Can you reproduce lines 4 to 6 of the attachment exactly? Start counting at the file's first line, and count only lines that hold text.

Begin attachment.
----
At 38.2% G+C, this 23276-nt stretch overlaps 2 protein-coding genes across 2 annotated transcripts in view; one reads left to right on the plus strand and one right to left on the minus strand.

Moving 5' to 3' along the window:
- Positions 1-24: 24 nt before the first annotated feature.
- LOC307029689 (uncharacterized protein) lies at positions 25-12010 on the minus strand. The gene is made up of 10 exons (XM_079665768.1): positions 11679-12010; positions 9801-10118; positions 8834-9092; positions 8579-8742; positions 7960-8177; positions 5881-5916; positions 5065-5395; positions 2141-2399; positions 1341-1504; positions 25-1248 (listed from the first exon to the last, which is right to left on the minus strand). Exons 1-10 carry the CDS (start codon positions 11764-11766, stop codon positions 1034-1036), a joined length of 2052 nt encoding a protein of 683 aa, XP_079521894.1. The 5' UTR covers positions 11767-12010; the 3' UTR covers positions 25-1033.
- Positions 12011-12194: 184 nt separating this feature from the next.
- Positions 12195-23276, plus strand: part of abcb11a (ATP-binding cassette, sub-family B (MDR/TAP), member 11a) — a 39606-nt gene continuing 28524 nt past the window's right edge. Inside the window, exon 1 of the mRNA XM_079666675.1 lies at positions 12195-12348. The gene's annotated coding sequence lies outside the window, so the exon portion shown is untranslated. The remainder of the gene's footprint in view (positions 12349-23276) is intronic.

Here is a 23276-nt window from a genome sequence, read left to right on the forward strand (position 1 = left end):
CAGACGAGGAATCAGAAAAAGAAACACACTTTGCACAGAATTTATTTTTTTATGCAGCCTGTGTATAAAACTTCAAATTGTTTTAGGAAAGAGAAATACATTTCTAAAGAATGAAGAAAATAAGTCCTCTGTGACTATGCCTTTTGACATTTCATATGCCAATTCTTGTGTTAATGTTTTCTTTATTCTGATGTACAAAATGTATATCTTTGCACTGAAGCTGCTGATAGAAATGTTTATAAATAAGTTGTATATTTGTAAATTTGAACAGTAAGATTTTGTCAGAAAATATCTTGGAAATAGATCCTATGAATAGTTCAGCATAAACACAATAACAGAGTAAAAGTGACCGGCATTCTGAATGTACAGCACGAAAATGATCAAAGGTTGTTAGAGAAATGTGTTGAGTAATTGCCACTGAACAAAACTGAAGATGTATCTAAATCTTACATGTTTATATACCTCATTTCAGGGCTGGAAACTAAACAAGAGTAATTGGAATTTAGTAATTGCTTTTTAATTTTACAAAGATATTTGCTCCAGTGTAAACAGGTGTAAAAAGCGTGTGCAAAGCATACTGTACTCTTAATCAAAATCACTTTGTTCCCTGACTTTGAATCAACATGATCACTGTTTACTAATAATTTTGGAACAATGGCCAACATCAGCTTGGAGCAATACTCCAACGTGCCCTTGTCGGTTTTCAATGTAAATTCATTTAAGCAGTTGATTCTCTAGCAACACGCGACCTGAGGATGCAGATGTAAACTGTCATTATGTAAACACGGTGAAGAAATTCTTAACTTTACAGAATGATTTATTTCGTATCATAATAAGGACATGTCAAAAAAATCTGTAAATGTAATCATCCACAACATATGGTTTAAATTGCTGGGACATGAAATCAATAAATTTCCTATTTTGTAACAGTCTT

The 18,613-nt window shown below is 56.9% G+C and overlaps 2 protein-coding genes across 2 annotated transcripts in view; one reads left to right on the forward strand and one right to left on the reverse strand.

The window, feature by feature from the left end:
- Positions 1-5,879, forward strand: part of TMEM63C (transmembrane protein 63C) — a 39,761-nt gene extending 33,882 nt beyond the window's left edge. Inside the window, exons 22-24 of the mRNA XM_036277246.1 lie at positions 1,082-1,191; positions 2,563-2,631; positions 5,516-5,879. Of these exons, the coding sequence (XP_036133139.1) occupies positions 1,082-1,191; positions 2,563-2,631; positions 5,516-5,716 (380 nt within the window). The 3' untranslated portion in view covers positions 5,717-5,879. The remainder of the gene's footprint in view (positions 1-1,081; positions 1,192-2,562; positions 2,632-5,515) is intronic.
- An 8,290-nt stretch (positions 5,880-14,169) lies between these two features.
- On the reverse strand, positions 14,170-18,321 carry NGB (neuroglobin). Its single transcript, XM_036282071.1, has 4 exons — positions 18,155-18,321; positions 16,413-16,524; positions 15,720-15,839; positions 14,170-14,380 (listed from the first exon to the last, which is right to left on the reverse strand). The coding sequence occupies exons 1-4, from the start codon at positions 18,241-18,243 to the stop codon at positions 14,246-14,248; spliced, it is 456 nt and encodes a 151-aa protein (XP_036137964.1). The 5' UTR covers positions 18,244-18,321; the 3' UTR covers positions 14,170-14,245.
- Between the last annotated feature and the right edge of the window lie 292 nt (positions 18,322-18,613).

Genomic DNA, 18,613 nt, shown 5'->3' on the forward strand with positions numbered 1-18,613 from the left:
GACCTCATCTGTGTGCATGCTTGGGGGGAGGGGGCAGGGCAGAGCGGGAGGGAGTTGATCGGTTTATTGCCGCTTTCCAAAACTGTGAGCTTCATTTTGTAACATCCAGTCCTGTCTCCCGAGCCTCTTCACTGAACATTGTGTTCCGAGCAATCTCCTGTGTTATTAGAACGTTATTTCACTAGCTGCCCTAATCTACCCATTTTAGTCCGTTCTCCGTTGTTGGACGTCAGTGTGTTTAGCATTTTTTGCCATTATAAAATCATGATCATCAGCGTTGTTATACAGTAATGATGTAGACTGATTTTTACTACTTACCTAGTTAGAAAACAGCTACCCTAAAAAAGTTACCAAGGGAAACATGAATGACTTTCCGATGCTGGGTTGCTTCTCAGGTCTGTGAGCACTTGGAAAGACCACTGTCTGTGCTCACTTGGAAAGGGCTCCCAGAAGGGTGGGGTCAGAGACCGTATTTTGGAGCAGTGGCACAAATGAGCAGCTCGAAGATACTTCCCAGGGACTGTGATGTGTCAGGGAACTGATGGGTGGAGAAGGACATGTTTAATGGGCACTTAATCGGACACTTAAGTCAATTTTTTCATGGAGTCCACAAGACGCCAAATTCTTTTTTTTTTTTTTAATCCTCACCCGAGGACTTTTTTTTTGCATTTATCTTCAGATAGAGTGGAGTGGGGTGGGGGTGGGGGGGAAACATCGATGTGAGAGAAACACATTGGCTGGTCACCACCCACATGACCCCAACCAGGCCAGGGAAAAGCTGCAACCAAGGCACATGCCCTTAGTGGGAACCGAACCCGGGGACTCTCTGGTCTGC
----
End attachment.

- LOC307029689 (uncharacterized protein) lies at positions 25-12010 on the minus strand. The gene is made up of 10 exons (XM_079665768.1): positions 11679-12010; positions 9801-10118; positions 8834-9092; positions 8579-8742; positions 7960-8177; positions 5881-5916; positions 5065-5395; positions 2141-2399; positions 1341-1504; positions 25-1248 (listed from the first exon to the last, which is right to left on the minus strand). Exons 1-10 carry the CDS (start codon positions 11764-11766, stop codon positions 1034-1036), a joined length of 2052 nt encoding a protein of 683 aa, XP_079521894.1. The 5' UTR covers positions 11767-12010; the 3' UTR covers positions 25-1033.
- Positions 12011-12194: 184 nt separating this feature from the next.
- Positions 12195-23276, plus strand: part of abcb11a (ATP-binding cassette, sub-family B (MDR/TAP), member 11a) — a 39606-nt gene continuing 28524 nt past the window's right edge. Inside the window, exon 1 of the mRNA XM_079666675.1 lies at positions 12195-12348. The gene's annotated coding sequence lies outside the window, so the exon portion shown is untranslated. The remainder of the gene's footprint in view (positions 12349-23276) is intronic.